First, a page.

Attack of the Stereotypes
In a dark, dark town there was a dark, dark street,
And on the dark, dark street there was a dark, dark building
And in the dark, dark building were…
BRIGHT JAPANESE THINGS!
This was the feeling I got when walking into 'Tokyo', a large themed exhibition of painting, installation and sculpture spanning two floors of the Flowers gallery on Kingsland road. One is immediately bombarded with images of yellow-skinned Japanese caricatures (occasionally with lines for eyes) going about their larger-than-life days in a multicoloured metropolis. Incorporating every kind of face, from anime to politicians, the anachronistic oil-painted faces that grin from paper masks and jape from free standing cut-out manifest a sense of cultural caricature as extreme as that of Herge. This begs the question whether the viewer is an accomplice, an audience or the target of the exhibition. Who are the faces laughing at?
(Warning: this article contains instances of inverted commas to indicate common words as high concept and ontological discourse)
Had a Westerner done this, even 'ironically', there would have been a riot. But relax people, the artist is Japanese. Which means this exhibition is not racist, despite Osuga having lived in the UK for over 30 years and only making these works after re-visting Tokyo. No, knowing that the artist is part of the culture depicted, however tenuously, removes most of the tenseness that accompanies complicity. The clichés can be appreciated as jokes, and so the power of the exhibition is revealed. Tokyo is neither celebrated nor ridiculed here, but explored.
The focus on what we think of as singularly Japanese gestures and situations, seen in the paintings Irrashaimase! (bowing, 2010), or Ramen Bar (eating at a bar, 2010), highlights the audience's awareness of their own movements in this confusingly transformed western gallery space. A kind of disjointed map of movement is presented, with instillation pieces inviting interaction and paintings depicting the kinds of behaviours to therefore adopt.This ‘other’ culture, with its bright colours and smiling faces, emphasises that Art spaces can use structure to enforce a singular type of comprehension. Being purposely disorientating Osuga, an artist, forces the question ‘how should we act’?.
Children show us the way by running to play with objects at Sweet Stall (2010). Little signs in Japanese and English encourage us to interact; 'you may sit here', 'please remove shoes before walking on painting'. It has to be said that actually walking on a painting, however used to contemporary interactive art we think we are, feels surprisingly transgressive and therefore joyfully liberating.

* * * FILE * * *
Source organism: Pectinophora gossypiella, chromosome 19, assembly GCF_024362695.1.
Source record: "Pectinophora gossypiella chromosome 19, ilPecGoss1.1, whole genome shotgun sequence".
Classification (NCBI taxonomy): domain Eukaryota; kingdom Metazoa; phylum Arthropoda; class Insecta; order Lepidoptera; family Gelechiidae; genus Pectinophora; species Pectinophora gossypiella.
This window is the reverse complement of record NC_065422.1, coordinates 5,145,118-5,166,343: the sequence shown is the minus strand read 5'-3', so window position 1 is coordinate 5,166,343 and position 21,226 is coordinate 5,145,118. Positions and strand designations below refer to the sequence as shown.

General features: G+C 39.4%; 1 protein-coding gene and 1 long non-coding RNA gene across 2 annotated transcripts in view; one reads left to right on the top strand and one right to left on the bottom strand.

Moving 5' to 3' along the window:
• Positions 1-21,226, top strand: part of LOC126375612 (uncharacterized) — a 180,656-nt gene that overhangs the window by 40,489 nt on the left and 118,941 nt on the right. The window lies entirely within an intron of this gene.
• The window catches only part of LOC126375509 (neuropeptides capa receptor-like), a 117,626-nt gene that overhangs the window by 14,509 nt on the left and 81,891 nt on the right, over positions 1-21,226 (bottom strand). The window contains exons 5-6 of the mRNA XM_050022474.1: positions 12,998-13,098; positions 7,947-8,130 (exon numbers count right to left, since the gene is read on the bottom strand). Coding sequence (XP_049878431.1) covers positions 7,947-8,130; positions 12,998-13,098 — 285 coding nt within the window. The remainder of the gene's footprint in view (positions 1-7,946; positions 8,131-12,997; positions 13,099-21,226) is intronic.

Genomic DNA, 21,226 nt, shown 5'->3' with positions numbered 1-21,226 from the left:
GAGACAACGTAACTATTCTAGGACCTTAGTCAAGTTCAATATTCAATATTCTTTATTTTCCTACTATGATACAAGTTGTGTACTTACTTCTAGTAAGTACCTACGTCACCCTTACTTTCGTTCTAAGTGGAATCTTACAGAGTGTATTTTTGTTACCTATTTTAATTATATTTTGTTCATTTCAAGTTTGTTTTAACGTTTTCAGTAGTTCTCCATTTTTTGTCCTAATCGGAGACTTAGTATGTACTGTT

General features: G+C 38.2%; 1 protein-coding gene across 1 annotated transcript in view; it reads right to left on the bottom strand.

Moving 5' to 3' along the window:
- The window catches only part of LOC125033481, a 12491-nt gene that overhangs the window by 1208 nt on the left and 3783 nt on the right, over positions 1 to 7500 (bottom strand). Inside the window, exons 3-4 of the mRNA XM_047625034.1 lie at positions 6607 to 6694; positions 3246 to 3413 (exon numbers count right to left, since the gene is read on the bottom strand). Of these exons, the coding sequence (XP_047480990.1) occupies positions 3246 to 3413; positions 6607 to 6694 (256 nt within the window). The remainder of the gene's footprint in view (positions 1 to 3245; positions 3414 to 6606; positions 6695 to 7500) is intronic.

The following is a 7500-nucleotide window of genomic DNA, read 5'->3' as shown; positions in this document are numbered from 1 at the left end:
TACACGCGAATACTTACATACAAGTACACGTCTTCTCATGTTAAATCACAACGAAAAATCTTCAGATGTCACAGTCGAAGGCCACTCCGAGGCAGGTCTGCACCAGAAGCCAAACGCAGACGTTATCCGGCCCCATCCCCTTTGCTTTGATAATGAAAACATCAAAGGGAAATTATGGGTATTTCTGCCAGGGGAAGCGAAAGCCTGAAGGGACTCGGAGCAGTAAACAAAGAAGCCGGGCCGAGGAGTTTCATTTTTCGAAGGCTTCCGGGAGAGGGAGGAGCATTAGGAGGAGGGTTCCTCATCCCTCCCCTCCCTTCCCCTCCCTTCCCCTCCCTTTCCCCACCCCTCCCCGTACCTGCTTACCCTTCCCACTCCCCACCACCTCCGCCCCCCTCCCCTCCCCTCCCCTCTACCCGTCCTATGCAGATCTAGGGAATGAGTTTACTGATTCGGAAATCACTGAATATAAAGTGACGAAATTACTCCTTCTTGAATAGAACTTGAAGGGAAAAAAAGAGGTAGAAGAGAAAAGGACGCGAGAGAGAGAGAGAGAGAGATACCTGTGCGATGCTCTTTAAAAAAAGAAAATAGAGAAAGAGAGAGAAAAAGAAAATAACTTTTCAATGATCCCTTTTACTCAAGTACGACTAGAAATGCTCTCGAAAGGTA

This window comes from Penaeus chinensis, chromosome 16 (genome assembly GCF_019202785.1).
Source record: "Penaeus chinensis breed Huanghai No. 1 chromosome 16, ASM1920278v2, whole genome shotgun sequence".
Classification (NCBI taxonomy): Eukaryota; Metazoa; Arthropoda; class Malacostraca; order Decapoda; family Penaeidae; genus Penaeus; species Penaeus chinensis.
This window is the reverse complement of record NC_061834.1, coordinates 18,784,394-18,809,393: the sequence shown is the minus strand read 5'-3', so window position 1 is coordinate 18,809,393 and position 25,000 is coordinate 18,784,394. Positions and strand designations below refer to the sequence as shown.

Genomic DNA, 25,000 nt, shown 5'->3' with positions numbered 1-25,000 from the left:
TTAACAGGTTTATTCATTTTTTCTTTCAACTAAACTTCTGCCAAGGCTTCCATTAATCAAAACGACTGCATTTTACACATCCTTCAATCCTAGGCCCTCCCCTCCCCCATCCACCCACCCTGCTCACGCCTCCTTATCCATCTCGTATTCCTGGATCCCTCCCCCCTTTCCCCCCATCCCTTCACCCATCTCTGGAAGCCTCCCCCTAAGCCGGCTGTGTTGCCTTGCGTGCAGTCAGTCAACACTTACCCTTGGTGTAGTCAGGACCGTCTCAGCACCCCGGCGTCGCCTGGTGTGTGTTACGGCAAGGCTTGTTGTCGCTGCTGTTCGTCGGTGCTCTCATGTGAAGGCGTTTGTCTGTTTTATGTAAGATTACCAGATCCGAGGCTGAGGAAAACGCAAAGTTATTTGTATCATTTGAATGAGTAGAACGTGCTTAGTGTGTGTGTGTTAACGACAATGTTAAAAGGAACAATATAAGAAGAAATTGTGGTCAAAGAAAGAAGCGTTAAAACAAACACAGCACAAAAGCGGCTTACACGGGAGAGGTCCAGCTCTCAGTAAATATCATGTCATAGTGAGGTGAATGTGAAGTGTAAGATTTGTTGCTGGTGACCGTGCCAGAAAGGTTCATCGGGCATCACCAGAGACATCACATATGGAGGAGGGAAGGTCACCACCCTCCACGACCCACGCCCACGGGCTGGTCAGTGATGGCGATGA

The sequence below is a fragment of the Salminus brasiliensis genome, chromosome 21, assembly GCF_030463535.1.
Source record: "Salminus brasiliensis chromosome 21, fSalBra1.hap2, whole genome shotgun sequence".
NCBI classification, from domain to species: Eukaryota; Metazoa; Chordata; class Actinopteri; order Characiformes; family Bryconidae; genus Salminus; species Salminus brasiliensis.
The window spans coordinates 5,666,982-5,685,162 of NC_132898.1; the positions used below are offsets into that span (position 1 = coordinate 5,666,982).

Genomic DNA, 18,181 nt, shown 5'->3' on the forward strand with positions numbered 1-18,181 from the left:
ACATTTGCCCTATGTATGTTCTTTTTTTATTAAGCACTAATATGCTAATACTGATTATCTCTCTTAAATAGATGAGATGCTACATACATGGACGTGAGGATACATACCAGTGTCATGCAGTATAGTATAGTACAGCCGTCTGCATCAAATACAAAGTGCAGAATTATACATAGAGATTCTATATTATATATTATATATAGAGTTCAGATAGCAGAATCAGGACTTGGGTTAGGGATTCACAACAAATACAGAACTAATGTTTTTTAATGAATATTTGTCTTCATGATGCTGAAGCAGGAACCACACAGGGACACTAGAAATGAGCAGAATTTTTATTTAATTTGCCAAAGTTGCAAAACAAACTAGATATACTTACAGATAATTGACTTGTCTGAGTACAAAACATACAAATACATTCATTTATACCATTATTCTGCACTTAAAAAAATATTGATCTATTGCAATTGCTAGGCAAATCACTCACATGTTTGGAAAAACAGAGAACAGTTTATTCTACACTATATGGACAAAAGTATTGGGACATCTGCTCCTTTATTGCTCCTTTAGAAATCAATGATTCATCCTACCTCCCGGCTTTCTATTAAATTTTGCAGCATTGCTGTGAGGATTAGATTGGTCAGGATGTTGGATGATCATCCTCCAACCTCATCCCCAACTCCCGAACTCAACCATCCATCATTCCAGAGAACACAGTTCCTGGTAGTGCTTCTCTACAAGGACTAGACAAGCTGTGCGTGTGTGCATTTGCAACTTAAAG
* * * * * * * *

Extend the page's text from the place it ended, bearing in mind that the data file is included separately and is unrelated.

By the time we reach the second level of the gallery we are old masters of the method, unselfconsciously reaching out to open the advent calendar windows of the Cherry Blossom series (2010). Pieces such as Vending Machine (2010) which predictably depicts a vending machine with bottles inscribed with artists' names (Picasso, Carvaggio etc.) poke fun at traditional Western gallery presentation and East-West fetishisation.
The titles were what truly conveyed the sense of almost-understanding outsider, close to what one believes the artist must have felt. Each of us wandered around clutching a titled price list like a guidebook, trying to match prices with untitled pieces. Some were easy to identify, for example Stepping Stones (2010) lay on the ground waiting for us to hop on. However, when setting ourselves a mission to locate The Sound of One Hand Clapping (2010) a friend looked around for a bit and pointed at a suspended papier mache aeroplane and said 'that one'. Frankly, it may well have been. The point is, like a tourist we don't know the intimate meanings of every aspect of the culture presented. We can look at it, paint it, sit, stand on it, be part of it, but eventually we have to give up on taxonomic representation from our own perspective and just go with it. In this way, Osuga has done something clever; he has shocked us, soothed us, confused us and most importantly he has entertained us. But for all the sensual delights of his show, I wonder whether he hasn’t educated us as well through showing us that the institutionally-approved experience of standard art viewing is a form of lazy habit, as well as demonstrating that our ideas of what is controversial are located in a set of visual standards that perhaps need to be re-assessed.
We come away smiling at having had an unusual gallery experience (standing on art felt hilariously rebellious), yet something niggles. In the end, by being free to laugh at these stereotypical depictions I wonder whether we’re accepting the stereotypes, as it was indeterminate whether the focus was either ‘Haha racism, that’s so funny’ or ‘those exaggerated features are hilarious’. Because we knew the artist was Japanese, it was acceptable. That we know this was an artist who has spent most of their life in our culture means that we question whether his depictions are more ‘us’ or ‘them’. Would we have accepted it from anyone else? Does the fact that we worry about this at all mean we are too paranoid about political correctness or that we are too accepting of the controversial? Can a stereotype ever be beautiful art?
All cultures are possible in Osuga’s kaleidoscopic paper mirror and as such it’s confusing place. Is this just an exhibition that courts racial sensationalism or does it attempt to unpack the signs and signifiers of stereotypes through installation? I’m still not sure but I wish all racial discourse was as fun as this.
Jiro Osuga's 'Tokyo' at Flowers Gallery
25th Feb- 26th March 2011